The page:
West Wing Leadership lessons

For the past few months I’ve been catching up on the West Wing series on DVD. I absolutely love it and how it highlights the dilemmas of political life.

I’m now at the story line of the Democrats deciding on their new candidate for the next election. President Bartlett (Martin Sheen) is in the final year of his two terms. He has been a great President, but one who despite his liberal beliefs is continuously balancing his agendas of personal ideology with the reality of what will be passed in legislation. This has often meant turning to the populist view with great personal conflict.

The last two men standing in the race for the Democrats’ candidacy to run for the election are polar ends of the leadership spectrum, and in part represent Bartlett’s sitting terms dilemmas.

There is Vice President Russell (Gary Cole) who seems to have lost his soul to the popular vote that he will almost agree with anything the polls and advisers tell him; he purely wants the President’s job, know matter what his beliefs – in fact we wonder if he can even remember what he stands for politically.

Then there’s the ideology of Congressman Santos (Jimmy Smits), the underdog wanting to make a difference, make a real change to America.  He didn’t join the race thinking he’d win – he purely wanted to make some strong sound-bite statements on what he believes to be the potential of his country. But, at the back of his mind, there is still the ego and his campaign manager pulling him into line to sometimes contradict his beliefs to remain in the race.

I know what happens – I watched the last season years ago on tele. I am sure the liberal writers of the series had delight in choosing a fairy tale ending for America. And that’s what is getting to me; I’m watching this story unfold of how leaders seemingly have to balance their innate beliefs versus the reality of popular consumerism.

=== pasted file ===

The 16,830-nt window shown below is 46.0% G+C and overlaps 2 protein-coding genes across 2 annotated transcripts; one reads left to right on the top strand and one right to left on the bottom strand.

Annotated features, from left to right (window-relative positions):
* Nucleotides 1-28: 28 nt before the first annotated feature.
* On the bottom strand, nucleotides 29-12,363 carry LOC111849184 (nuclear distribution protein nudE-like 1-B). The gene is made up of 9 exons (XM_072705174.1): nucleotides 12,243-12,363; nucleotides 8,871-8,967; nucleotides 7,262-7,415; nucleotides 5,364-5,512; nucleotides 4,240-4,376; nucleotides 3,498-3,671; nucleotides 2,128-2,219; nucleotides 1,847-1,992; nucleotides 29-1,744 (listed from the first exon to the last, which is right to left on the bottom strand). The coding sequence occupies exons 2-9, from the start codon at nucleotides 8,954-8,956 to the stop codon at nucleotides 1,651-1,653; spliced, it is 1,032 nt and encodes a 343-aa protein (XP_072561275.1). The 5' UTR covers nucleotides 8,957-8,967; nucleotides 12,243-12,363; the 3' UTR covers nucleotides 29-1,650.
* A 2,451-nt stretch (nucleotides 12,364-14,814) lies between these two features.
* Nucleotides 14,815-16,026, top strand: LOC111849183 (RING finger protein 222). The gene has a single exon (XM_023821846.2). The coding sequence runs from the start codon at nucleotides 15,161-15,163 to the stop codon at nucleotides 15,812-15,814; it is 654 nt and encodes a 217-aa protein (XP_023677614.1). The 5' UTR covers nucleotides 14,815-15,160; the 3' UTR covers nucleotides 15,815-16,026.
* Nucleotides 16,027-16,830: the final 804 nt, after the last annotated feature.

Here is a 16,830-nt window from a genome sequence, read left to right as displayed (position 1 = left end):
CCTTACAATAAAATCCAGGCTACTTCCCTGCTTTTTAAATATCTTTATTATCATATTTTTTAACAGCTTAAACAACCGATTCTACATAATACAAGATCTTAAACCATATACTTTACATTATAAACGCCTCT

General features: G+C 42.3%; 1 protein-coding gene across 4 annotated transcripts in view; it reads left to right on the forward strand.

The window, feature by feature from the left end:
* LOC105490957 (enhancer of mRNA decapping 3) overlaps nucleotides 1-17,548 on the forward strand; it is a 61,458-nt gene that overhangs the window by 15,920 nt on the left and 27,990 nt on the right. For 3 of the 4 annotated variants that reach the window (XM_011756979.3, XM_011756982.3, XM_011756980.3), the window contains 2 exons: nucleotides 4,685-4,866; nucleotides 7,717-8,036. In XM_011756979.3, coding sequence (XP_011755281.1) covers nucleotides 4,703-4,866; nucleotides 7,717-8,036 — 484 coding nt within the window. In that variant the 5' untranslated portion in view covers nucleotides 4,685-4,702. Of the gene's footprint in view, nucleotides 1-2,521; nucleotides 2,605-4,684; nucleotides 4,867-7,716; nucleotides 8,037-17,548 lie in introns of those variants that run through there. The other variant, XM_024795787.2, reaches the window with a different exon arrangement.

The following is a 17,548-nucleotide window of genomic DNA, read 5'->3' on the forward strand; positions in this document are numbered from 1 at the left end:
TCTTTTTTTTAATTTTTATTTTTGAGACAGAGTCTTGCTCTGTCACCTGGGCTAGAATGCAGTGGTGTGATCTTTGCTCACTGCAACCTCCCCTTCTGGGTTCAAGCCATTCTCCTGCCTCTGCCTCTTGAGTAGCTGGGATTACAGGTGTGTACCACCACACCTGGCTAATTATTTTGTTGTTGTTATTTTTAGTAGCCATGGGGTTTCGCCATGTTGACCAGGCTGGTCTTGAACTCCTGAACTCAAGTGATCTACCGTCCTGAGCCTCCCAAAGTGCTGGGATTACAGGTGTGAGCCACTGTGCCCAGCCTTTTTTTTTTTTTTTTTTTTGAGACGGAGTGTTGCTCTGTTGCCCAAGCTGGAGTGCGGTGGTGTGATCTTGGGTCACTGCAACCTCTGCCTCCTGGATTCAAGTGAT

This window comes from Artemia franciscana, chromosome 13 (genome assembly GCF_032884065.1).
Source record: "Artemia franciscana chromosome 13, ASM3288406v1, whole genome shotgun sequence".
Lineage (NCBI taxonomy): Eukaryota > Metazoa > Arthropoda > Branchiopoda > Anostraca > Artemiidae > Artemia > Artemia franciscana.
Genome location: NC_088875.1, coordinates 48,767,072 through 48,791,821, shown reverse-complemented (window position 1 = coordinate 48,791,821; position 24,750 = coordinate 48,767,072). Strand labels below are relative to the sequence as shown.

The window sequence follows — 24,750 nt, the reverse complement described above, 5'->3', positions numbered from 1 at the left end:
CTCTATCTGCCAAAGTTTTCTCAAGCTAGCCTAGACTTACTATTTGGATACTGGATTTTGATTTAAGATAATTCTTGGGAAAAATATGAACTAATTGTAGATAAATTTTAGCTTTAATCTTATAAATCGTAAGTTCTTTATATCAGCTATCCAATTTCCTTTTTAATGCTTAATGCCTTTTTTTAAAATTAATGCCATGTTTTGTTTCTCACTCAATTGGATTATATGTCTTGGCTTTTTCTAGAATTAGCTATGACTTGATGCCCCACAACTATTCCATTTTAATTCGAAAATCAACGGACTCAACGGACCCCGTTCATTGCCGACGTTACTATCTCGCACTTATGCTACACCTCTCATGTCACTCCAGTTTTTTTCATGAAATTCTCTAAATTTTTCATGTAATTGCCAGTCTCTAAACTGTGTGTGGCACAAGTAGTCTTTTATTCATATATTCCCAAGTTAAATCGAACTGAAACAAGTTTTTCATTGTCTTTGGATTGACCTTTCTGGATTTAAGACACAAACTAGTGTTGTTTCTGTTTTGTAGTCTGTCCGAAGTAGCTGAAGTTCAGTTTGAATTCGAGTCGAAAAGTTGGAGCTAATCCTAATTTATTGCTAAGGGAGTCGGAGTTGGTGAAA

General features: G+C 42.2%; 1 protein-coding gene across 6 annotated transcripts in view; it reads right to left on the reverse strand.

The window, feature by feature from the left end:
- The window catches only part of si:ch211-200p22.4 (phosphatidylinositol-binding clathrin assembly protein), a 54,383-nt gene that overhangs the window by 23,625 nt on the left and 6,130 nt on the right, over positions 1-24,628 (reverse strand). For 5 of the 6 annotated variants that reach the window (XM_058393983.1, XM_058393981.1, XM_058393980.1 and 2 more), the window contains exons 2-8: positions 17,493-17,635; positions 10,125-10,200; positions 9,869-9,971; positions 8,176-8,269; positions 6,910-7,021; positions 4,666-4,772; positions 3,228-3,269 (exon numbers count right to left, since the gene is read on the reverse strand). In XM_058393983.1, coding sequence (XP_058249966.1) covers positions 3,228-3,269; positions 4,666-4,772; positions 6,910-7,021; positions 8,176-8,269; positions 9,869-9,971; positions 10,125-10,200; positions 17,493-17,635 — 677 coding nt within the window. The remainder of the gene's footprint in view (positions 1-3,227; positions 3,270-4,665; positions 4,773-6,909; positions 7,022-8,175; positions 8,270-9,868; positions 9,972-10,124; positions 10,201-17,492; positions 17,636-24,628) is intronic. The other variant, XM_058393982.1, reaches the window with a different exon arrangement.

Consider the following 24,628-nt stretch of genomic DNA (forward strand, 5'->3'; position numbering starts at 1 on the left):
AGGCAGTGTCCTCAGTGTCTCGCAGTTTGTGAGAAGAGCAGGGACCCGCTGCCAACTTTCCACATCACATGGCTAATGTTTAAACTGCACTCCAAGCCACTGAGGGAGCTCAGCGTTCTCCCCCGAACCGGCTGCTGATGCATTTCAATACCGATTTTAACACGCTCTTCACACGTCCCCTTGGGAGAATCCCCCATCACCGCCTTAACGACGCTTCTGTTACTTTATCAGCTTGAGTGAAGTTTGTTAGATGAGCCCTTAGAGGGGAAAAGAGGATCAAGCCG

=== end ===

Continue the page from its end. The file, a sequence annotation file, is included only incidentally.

We all have choices, within our every day life and business. Sometimes the choices are blurred to keep the peace, to keep the status quo, to not upset the apple cart. I can tend to upset the apple cart and have never stayed quiet when things have upset me – when I observe things going against what I believe to be right and just. Many people find this confronting. Some understand that I am just being true to myself and not taking the easy path in life and business.

So I ask: Isn’t that what real innovation is about? Believing in your convictions, trying to sell your message and occasionally needing to rock the boat? Obviously we need to put our ‘political hats’ on to not tip the boat over all the time, but I always admire the leaders and businesses who live by their beliefs, whether it is (currently) “popular’ or not. And as a marketer, I can instantly see when a business is living within their true passion.

Personally, I’m frustrated by the lack of innovative leadership and businesses willing to follow their potential to be thought leaders. Yes, it can take courage, but the problem with being popular is that the public isn’t stagnant in their beliefs and is looking for the new and innovative thought leaders in the world.

So we have a choice: Be a Santos or a Russell. The choice is easy for me and I always encourage my clients to think of ways to be the Santos of their industry.

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